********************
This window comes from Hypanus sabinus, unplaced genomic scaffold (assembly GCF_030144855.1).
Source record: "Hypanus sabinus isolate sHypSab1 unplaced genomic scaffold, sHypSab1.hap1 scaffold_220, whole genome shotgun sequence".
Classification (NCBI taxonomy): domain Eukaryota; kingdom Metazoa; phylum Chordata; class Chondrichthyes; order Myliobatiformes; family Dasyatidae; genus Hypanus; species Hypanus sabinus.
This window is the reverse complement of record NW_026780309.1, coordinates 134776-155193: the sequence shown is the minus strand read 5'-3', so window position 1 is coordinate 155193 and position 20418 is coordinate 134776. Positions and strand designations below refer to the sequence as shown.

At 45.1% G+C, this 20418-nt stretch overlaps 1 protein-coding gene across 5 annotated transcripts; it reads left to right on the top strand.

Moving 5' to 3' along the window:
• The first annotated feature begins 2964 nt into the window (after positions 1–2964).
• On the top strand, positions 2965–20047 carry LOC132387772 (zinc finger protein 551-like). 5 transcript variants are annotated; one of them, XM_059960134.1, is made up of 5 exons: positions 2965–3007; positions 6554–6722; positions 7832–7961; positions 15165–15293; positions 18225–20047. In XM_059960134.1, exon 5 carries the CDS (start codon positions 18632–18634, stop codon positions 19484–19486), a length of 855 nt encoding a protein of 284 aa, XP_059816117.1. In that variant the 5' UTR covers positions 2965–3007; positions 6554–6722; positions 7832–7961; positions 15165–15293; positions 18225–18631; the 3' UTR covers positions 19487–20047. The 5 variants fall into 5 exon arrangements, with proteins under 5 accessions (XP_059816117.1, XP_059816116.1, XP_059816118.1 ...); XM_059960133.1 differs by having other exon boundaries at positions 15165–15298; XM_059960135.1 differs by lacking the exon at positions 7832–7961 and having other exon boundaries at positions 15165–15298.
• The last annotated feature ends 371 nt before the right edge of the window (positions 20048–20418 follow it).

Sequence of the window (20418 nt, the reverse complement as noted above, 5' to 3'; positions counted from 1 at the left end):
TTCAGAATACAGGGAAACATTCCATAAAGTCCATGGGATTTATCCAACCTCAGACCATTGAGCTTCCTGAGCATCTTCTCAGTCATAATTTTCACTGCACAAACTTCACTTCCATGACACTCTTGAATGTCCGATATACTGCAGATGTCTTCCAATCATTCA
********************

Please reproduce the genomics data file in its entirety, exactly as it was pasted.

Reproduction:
This window comes from Hypanus sabinus, unplaced genomic scaffold (assembly GCF_030144855.1).
Source record: "Hypanus sabinus isolate sHypSab1 unplaced genomic scaffold, sHypSab1.hap1 scaffold_220, whole genome shotgun sequence".
Classification (NCBI taxonomy): domain Eukaryota; kingdom Metazoa; phylum Chordata; class Chondrichthyes; order Myliobatiformes; family Dasyatidae; genus Hypanus; species Hypanus sabinus.
This window is the reverse complement of record NW_026780309.1, coordinates 134776-155193: the sequence shown is the minus strand read 5'-3', so window position 1 is coordinate 155193 and position 20418 is coordinate 134776. Positions and strand designations below refer to the sequence as shown.

At 45.1% G+C, this 20418-nt stretch overlaps 1 protein-coding gene across 5 annotated transcripts; it reads left to right on the top strand.

Moving 5' to 3' along the window:
• The first annotated feature begins 2964 nt into the window (after positions 1–2964).
• On the top strand, positions 2965–20047 carry LOC132387772 (zinc finger protein 551-like). 5 transcript variants are annotated; one of them, XM_059960134.1, is made up of 5 exons: positions 2965–3007; positions 6554–6722; positions 7832–7961; positions 15165–15293; positions 18225–20047. In XM_059960134.1, exon 5 carries the CDS (start codon positions 18632–18634, stop codon positions 19484–19486), a length of 855 nt encoding a protein of 284 aa, XP_059816117.1. In that variant the 5' UTR covers positions 2965–3007; positions 6554–6722; positions 7832–7961; positions 15165–15293; positions 18225–18631; the 3' UTR covers positions 19487–20047. The 5 variants fall into 5 exon arrangements, with proteins under 5 accessions (XP_059816117.1, XP_059816116.1, XP_059816118.1 ...); XM_059960133.1 differs by having other exon boundaries at positions 15165–15298; XM_059960135.1 differs by lacking the exon at positions 7832–7961 and having other exon boundaries at positions 15165–15298.
• The last annotated feature ends 371 nt before the right edge of the window (positions 20048–20418 follow it).

Sequence of the window (20418 nt, the reverse complement as noted above, 5' to 3'; positions counted from 1 at the left end):
TTCAGAATACAGGGAAACATTCCATAAAGTCCATGGGATTTATCCAACCTCAGACCATTGAGCTTCCTGAGCATCTTCTCAGTCATAATTTTCACTGCACAAACTTCACTTCCATGACACTCTTGAATGTCCGATATACTGCAGATGTCTTCCAATCATTCA